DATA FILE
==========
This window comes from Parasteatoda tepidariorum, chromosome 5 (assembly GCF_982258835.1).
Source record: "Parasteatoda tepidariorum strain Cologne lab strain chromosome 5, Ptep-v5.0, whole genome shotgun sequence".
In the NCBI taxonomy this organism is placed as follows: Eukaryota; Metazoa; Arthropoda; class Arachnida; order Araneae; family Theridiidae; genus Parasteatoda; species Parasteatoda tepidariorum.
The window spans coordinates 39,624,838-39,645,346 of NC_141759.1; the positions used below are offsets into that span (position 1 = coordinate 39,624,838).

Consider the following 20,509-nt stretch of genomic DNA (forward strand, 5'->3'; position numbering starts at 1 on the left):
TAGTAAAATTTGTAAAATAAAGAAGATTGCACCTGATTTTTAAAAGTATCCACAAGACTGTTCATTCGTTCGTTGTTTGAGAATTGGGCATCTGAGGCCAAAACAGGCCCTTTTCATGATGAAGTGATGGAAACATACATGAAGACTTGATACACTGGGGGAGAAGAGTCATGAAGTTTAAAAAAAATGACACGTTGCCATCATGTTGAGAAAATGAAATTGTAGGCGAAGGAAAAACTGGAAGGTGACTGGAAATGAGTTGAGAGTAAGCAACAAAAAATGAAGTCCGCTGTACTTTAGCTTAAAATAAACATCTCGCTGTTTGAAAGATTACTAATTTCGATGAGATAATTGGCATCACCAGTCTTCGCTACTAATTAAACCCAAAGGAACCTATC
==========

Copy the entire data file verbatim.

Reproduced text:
This window comes from Parasteatoda tepidariorum, chromosome 5 (assembly GCF_982258835.1).
Source record: "Parasteatoda tepidariorum strain Cologne lab strain chromosome 5, Ptep-v5.0, whole genome shotgun sequence".
In the NCBI taxonomy this organism is placed as follows: Eukaryota; Metazoa; Arthropoda; class Arachnida; order Araneae; family Theridiidae; genus Parasteatoda; species Parasteatoda tepidariorum.
The window spans coordinates 39,624,838-39,645,346 of NC_141759.1; the positions used below are offsets into that span (position 1 = coordinate 39,624,838).

Consider the following 20,509-nt stretch of genomic DNA (forward strand, 5'->3'; position numbering starts at 1 on the left):
TAGTAAAATTTGTAAAATAAAGAAGATTGCACCTGATTTTTAAAAGTATCCACAAGACTGTTCATTCGTTCGTTGTTTGAGAATTGGGCATCTGAGGCCAAAACAGGCCCTTTTCATGATGAAGTGATGGAAACATACATGAAGACTTGATACACTGGGGGAGAAGAGTCATGAAGTTTAAAAAAAATGACACGTTGCCATCATGTTGAGAAAATGAAATTGTAGGCGAAGGAAAAACTGGAAGGTGACTGGAAATGAGTTGAGAGTAAGCAACAAAAAATGAAGTCCGCTGTACTTTAGCTTAAAATAAACATCTCGCTGTTTGAAAGATTACTAATTTCGATGAGATAATTGGCATCACCAGTCTTCGCTACTAATTAAACCCAAAGGAACCTATC